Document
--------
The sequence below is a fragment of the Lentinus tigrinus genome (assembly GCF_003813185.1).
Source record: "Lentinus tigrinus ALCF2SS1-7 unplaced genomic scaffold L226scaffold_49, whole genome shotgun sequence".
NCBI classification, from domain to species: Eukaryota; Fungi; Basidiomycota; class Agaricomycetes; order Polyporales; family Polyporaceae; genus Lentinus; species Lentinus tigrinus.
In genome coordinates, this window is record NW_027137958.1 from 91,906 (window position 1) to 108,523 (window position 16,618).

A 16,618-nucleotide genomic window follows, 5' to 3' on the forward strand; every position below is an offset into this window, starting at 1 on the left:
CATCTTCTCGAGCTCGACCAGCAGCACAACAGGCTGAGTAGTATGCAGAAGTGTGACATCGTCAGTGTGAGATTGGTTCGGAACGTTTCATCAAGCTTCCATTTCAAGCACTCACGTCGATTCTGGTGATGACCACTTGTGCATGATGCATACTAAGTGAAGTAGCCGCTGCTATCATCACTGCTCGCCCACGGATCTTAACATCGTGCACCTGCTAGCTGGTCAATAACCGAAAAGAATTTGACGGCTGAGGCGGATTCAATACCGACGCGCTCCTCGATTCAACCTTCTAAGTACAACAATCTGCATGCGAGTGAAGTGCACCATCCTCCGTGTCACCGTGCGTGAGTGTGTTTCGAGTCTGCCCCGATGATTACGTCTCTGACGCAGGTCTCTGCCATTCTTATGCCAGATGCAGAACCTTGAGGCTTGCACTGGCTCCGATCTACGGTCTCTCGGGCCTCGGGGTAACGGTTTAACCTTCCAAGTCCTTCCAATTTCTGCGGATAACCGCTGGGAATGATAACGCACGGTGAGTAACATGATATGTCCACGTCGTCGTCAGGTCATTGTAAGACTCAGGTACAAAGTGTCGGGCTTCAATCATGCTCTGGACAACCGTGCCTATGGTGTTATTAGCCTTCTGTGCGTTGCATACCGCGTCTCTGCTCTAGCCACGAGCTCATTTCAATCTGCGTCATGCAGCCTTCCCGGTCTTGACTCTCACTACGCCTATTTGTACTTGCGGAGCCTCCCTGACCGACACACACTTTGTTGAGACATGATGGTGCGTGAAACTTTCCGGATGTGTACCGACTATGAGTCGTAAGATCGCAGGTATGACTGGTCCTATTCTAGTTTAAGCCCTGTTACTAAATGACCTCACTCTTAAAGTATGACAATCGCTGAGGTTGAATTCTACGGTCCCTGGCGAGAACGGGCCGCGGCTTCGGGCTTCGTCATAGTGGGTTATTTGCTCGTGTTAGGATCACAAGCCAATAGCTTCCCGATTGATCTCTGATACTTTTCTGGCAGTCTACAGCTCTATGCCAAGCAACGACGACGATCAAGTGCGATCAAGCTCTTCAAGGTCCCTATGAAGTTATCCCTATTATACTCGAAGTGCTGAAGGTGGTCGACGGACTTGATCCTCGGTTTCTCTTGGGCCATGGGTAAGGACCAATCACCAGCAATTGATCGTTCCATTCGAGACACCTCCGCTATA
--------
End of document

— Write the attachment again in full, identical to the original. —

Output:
The sequence below is a fragment of the Lentinus tigrinus genome (assembly GCF_003813185.1).
Source record: "Lentinus tigrinus ALCF2SS1-7 unplaced genomic scaffold L226scaffold_49, whole genome shotgun sequence".
NCBI classification, from domain to species: Eukaryota; Fungi; Basidiomycota; class Agaricomycetes; order Polyporales; family Polyporaceae; genus Lentinus; species Lentinus tigrinus.
In genome coordinates, this window is record NW_027137958.1 from 91,906 (window position 1) to 108,523 (window position 16,618).

A 16,618-nucleotide genomic window follows, 5' to 3' on the forward strand; every position below is an offset into this window, starting at 1 on the left:
CATCTTCTCGAGCTCGACCAGCAGCACAACAGGCTGAGTAGTATGCAGAAGTGTGACATCGTCAGTGTGAGATTGGTTCGGAACGTTTCATCAAGCTTCCATTTCAAGCACTCACGTCGATTCTGGTGATGACCACTTGTGCATGATGCATACTAAGTGAAGTAGCCGCTGCTATCATCACTGCTCGCCCACGGATCTTAACATCGTGCACCTGCTAGCTGGTCAATAACCGAAAAGAATTTGACGGCTGAGGCGGATTCAATACCGACGCGCTCCTCGATTCAACCTTCTAAGTACAACAATCTGCATGCGAGTGAAGTGCACCATCCTCCGTGTCACCGTGCGTGAGTGTGTTTCGAGTCTGCCCCGATGATTACGTCTCTGACGCAGGTCTCTGCCATTCTTATGCCAGATGCAGAACCTTGAGGCTTGCACTGGCTCCGATCTACGGTCTCTCGGGCCTCGGGGTAACGGTTTAACCTTCCAAGTCCTTCCAATTTCTGCGGATAACCGCTGGGAATGATAACGCACGGTGAGTAACATGATATGTCCACGTCGTCGTCAGGTCATTGTAAGACTCAGGTACAAAGTGTCGGGCTTCAATCATGCTCTGGACAACCGTGCCTATGGTGTTATTAGCCTTCTGTGCGTTGCATACCGCGTCTCTGCTCTAGCCACGAGCTCATTTCAATCTGCGTCATGCAGCCTTCCCGGTCTTGACTCTCACTACGCCTATTTGTACTTGCGGAGCCTCCCTGACCGACACACACTTTGTTGAGACATGATGGTGCGTGAAACTTTCCGGATGTGTACCGACTATGAGTCGTAAGATCGCAGGTATGACTGGTCCTATTCTAGTTTAAGCCCTGTTACTAAATGACCTCACTCTTAAAGTATGACAATCGCTGAGGTTGAATTCTACGGTCCCTGGCGAGAACGGGCCGCGGCTTCGGGCTTCGTCATAGTGGGTTATTTGCTCGTGTTAGGATCACAAGCCAATAGCTTCCCGATTGATCTCTGATACTTTTCTGGCAGTCTACAGCTCTATGCCAAGCAACGACGACGATCAAGTGCGATCAAGCTCTTCAAGGTCCCTATGAAGTTATCCCTATTATACTCGAAGTGCTGAAGGTGGTCGACGGACTTGATCCTCGGTTTCTCTTGGGCCATGGGTAAGGACCAATCACCAGCAATTGATCGTTCCATTCGAGACACCTCCGCTATA